Breaking the Running Loop

As much as I hate to admit it, my life has become rather repetitive.

  • Wake up
  • Long commute to the city
  • Work
  • Long commute home
  • Eat dinner
  • Evening entertainment — TV, internet, book, etc.
  • Sleep
  • Repeat

My co-parenting schedule breaks up the monotony a bit – with my son some days, not with him on others – and, of course, there’s running.

While training for a half marathon helps give each week a certain flavor based on the distance of my weekend excursions, the truth is running has also become quite repetitive. Each week I run on the same days — Tuesday, Wednesday, Saturday, Sunday — and usually at the same time, mornings with afternoons sometimes sprinkled in on the weekend. The repetition is further accentuated by the fact that my schedule and locale often requires me to run the same streets over and over and over again.

It can be a bit boring.

This winter I became hyperconscious of these ‘loops’ within my life while watching Westworld. For the uninitiated, this HBO show focused on a futuristic theme park where people could live out completely immersive storylines in the wild west. Artificial lifeforms known as ‘hosts’ were programmed to execute narrative roles within the park, repeating the same events over and over and over again for new visitors. These were referred to as their ‘loops.’

The show was fantastic (I’m a sucker for stories that involve artificial intelligence becoming sentient) and often focused on the theme of loops, both for the hosts and the humans who visited the park; their adventurous vacation being their only break from the monotonous routine of everyday life.

Uh oh. Looks like this cowboy broke his loop.

As a man in my forties, I’ve certainly settled into some loops of my own. I don’t know that they’re as existentially vexing as those encountered by Westworld’s characters, but they’re definitely present. Unfortunately, as much as I’d like to break free from the tiresome routine of everyday life, being a responsible adult makes that difficult. I still have to commute and work and be a husband and a parent. However, there’s one thing I can change whenever I want. One thing I have complete control of…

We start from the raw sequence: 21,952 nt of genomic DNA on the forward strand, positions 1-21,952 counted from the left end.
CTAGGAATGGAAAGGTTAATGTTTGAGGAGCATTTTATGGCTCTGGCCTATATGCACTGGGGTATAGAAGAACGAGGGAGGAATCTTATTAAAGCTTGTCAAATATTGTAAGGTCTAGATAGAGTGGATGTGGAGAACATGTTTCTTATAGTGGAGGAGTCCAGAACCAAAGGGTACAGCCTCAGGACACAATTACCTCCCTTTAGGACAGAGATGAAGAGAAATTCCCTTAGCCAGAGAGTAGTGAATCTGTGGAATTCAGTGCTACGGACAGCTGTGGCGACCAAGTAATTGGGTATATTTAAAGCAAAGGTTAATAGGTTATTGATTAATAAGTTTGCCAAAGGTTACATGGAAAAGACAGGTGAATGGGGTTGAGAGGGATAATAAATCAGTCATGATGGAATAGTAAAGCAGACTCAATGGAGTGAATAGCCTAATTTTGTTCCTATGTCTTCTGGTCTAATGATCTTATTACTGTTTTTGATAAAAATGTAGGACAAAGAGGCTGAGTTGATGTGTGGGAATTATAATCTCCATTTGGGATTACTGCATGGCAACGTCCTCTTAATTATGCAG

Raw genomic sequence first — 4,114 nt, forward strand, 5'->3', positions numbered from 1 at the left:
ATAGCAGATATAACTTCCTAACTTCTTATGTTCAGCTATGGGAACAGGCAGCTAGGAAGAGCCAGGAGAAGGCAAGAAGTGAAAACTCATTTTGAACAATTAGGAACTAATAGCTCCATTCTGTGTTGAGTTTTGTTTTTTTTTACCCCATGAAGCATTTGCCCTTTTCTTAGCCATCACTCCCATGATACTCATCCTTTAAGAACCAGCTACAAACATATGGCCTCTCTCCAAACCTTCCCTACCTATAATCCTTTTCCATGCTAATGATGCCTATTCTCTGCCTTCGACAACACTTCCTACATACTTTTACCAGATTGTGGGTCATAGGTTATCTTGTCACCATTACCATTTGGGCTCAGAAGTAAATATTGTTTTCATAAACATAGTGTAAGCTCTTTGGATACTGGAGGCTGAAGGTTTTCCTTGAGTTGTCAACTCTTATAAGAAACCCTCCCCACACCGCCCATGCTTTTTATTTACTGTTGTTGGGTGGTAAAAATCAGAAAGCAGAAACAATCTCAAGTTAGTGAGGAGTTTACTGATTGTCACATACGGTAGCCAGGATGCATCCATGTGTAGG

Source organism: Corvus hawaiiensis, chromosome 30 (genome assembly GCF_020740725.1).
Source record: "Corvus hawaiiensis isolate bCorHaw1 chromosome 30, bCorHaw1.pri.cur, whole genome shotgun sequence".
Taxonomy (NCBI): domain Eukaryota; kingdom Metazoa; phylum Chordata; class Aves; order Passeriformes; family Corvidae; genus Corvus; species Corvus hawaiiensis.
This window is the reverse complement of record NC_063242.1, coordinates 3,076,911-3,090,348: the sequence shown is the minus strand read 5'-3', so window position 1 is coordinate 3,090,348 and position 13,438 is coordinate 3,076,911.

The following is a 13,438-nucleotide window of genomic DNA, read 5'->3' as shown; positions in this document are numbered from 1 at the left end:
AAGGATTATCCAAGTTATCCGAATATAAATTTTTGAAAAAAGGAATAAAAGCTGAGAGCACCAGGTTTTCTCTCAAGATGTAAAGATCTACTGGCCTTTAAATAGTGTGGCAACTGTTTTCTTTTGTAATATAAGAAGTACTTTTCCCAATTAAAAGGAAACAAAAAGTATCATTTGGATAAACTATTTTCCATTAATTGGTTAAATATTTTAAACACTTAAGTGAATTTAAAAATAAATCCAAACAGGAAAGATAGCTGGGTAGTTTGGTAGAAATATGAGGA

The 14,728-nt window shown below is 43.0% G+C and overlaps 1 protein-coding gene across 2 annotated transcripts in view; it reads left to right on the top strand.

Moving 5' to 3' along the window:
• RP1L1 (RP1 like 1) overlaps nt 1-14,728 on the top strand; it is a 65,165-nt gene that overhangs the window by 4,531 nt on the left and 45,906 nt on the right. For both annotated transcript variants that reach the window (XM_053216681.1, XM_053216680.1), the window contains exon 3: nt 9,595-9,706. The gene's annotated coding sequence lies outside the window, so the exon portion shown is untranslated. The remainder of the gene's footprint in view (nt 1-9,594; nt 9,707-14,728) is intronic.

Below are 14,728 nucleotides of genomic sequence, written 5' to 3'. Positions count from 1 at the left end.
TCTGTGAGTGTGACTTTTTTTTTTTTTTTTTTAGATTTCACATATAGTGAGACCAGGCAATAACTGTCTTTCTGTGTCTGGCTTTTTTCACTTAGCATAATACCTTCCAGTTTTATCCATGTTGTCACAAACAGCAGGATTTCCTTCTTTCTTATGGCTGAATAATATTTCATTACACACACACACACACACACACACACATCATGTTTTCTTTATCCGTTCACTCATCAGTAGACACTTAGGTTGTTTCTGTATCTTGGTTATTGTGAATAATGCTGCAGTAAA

As I move into the meat of 2017, I’m trying to break out of my running loops and thinking of ways to keep my outings fresh and less repetitive.

Course Variety
Because of my tight schedule I usually run close to home. I have standard courses around town for a variety of distances, but I’m trying to create more. Instead of doing an easy out and back course, I’m winding through different neighborhoods or running down less scenic streets. And when I’m too lazy to lay out a new course, I simply run my usual courses backwards. It’s not exactly a game changer, but at this point I’ll take variety wherever I can find it.

More Playlists
Over the last few years I’ve cultivated a decent library of playlists, each correlating with a particular distance. The ease with which Itunes allows me to throw together my running soundtracks means I should be adding more playlists regularly. I could also choose to do something completely crazy and simply hit the “shuffle” button once in a while.

Schedule Changes
There are a couple reasons I’ve gravitated toward morning running. One is that it always feels good to get it done and out of the way. The other is that by the time I get home from a long day, I’m tired and it’s cold and dark outside. But thanks to last weekend’s national ritual of moving the clocks forward, I now have an extra hour in the evening and the overall amount of daylight is steadily increasing. As spring moves slowly into summer, I’ll have more opportunities to run when I get home… after a long day at work… while I fight the urge to sit on the deck with a vodka tonic.

Trail Running
One of my goals for 2017 was to do more trail running. I bought a pair of bright red Brooks and everything. This weekend I embarked on my second trail run of the year and loved it. Everything about it felt different from the usually mundane routine of pounding the pavement. The change of scenery and the journey into a natural environment was great, but what I really enjoyed was the change in running style. Instead of slogging along a straight, flat road, there were ups and downs and turns and mud and rocks and trees… I moved much slower, but felt more engaged with the running.

red brooks
I’m hoping dangerous wild life aren’t attracted to the color red.

Changing the variables of how and where I run will probably not have a profound effect on my life. It will not alter the trajectory of my existence or change the way I look at the world. But it will be less boring. And it will hopefully make running more enjoyable. It’s not as exciting as being an android that achieves consciousness and becomes self-aware, but it’s something.

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